Tissue sampling and analysis

Douglas O. Faigel, Glenn M. Eisen, Todd H. Baron, Jason A. Dominitz, Jay L. Goldstein, William K. Hirota, Brian C. Jacobson, John F. Johanson, Jonathan A. Leighton, J. Shaw Mallery, Kathryn A. Peterson, Hareth M. Raddawi, John J. Varg, J. Patrick Waring, Robert D. Fanelli, Jo Wheeler-Harbough

Research output: Contribution to journalArticle

16 Scopus citations

Abstract

Tissue sampling is useful in differentiating malignant, inflammatory, and infectious processes [C]. Techniques include pinch forceps biopsy, brush cytology, snare excision, and FNA [B]. For malignant lesions, maximal yield is attained with 8 to 10 biopsies [A]. Patients with Barrett's esophagus should undergo systematic biopsy to evaluate for dysplasia [C]. Patients with Barrett's esophagus and high-grade dysplasia should have 4-quadrant biopsies performed every 1 to 2 cm to detect underlying carcinoma [A, B]. Endoscopic mucosal resection may be used to remove malignant or premalignant mucosal lesions [B]. Infectious conditions require multiple biopsies, and if ulcers are present these should be obtained from both the center and edge; brushing and viral culture are adjunctive techniques [B]. H pylori infection can be assessed by gastric biopsy submitted for histologic examination or rapid urease testing [A]. Biopsy of the incisura angularis gives the highest yield for H pylori in untreated patients, but those who have been treated or are taking proton pump inhibitors or antibiotics should have specimens of the corpus and fundus taken as well [A]. Gastric polyps should be extensively sampled or removed when feasible [C]. Gastric polypectomy may carry a higher risk of bleeding than colon polypectomy and postprocedure acid suppressive therapy should be considered [B]. Random biopsies of the small intestine are indicated in the evaluation of diarrheal states, celiac disease, or infections [C]. Duodenal adenomas may be sporadic or associated with familial adenomatosis polyposis and should be sampled or removed when feasible [C]. Colon lesions should be endoscopically excised (polypectomy, EMR) or sampled if lesions are too numerous or removal is not technically feasible [C]. In patients with acute colitis, biopsy may help establish an etiology [B]. Patients with longstanding chronic colitis should undergo systematic surveillance to detect dysplasia, which may indicate an increased risk of cancer [B]. In patients with diarrhea, random biopsy of normal-appearing colonic mucosa may reveal microscopic colitis [B].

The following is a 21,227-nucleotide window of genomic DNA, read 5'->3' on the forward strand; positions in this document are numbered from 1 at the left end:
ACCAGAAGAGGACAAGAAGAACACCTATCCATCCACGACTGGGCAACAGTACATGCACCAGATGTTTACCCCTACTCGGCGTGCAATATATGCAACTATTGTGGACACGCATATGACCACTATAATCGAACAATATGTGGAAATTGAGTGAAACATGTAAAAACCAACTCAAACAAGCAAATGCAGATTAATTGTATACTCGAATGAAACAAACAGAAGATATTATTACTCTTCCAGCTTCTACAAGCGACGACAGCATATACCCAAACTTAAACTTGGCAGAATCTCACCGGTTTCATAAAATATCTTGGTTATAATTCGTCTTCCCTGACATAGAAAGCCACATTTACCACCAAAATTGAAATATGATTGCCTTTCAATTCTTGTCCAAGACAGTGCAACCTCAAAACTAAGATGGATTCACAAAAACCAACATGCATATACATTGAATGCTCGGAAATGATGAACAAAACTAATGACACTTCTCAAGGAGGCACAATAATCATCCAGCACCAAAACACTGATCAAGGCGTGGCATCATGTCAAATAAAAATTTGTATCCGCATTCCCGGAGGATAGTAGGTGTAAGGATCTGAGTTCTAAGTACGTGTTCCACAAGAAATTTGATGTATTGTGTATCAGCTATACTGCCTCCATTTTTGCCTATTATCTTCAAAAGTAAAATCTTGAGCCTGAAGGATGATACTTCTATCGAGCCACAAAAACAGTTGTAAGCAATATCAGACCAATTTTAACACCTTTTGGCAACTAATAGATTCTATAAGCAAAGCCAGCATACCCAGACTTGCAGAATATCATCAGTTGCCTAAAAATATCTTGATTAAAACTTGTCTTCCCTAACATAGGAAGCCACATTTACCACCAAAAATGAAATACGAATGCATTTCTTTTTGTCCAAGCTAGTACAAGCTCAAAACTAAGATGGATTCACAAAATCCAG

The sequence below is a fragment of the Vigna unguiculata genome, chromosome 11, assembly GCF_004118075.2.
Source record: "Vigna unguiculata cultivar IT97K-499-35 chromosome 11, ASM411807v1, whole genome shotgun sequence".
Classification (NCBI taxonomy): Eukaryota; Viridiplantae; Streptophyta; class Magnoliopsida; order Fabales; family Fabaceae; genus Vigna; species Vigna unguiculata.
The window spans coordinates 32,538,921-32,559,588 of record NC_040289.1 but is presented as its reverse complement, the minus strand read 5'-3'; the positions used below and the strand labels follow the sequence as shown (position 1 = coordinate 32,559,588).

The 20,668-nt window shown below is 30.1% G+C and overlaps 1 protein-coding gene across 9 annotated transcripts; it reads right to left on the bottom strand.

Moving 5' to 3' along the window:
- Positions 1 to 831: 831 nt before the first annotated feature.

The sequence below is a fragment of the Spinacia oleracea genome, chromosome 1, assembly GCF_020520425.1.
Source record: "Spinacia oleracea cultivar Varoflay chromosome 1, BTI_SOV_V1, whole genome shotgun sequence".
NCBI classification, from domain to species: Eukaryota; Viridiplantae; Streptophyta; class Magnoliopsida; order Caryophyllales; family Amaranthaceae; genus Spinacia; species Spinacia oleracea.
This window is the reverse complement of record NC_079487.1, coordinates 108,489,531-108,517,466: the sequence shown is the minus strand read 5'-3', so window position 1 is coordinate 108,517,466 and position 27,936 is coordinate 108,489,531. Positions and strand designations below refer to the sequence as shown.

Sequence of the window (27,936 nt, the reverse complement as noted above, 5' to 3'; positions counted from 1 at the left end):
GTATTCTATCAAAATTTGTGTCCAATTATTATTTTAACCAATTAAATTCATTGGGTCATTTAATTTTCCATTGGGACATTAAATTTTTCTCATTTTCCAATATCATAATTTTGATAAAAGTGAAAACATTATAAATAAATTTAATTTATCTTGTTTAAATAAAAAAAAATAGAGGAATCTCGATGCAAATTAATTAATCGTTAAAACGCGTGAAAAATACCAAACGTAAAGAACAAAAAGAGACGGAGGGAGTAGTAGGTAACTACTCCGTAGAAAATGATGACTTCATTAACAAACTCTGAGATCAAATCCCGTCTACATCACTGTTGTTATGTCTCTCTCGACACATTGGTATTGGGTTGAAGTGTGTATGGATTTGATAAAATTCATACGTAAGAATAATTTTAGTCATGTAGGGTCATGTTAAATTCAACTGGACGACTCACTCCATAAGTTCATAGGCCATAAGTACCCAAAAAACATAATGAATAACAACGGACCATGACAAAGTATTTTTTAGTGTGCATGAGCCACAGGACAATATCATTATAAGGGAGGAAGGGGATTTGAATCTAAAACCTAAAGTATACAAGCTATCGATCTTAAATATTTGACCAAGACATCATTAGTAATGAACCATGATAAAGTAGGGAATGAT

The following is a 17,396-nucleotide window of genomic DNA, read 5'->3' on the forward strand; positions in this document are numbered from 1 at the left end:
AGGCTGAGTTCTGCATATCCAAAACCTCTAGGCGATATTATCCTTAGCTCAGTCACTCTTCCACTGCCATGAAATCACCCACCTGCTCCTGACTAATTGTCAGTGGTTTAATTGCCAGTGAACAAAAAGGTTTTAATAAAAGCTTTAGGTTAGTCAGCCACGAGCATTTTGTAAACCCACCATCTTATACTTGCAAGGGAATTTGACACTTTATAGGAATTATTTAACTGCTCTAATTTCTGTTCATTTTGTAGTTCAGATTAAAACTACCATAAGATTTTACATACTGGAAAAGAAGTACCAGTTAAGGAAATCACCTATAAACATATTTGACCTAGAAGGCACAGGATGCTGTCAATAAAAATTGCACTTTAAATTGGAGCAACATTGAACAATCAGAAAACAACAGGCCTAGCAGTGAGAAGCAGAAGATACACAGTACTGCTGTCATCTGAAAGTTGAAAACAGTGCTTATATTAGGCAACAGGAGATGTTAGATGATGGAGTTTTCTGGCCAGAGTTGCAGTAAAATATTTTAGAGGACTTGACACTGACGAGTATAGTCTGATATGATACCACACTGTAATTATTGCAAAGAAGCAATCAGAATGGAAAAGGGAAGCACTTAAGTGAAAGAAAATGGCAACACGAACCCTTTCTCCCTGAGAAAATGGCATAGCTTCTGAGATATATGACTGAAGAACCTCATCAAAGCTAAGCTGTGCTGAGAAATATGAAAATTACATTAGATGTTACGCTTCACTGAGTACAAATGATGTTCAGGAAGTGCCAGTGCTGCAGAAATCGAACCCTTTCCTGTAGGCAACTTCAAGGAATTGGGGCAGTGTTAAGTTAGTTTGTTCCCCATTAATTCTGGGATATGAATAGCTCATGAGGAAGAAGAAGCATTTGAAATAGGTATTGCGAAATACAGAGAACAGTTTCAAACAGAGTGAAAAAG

Original languageEnglish (US)
Pages (from-to)811-816
Number of pages6
JournalGastrointestinal endoscopy
Volume57
Issue number7
DOIs
StatePublished - Jun 1 2003

ASJC Scopus subject areas

  • Radiology Nuclear Medicine and imaging
  • Gastroenterology

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    Faigel, D. O., Eisen, G. M., Baron, T. H., Dominitz, J. A., Goldstein, J. L., Hirota, W. K., Jacobson, B. C., Johanson, J. F., Leighton, J. A., Mallery, J. S., Peterson, K. A., Raddawi, H. M., Varg, J. J., Waring, J. P., Fanelli, R. D., & Wheeler-Harbough, J. (2003). Tissue sampling and analysis. Gastrointestinal endoscopy, 57(7), 811-816. https://doi.org/10.1016/S0016-5107(03)70047-9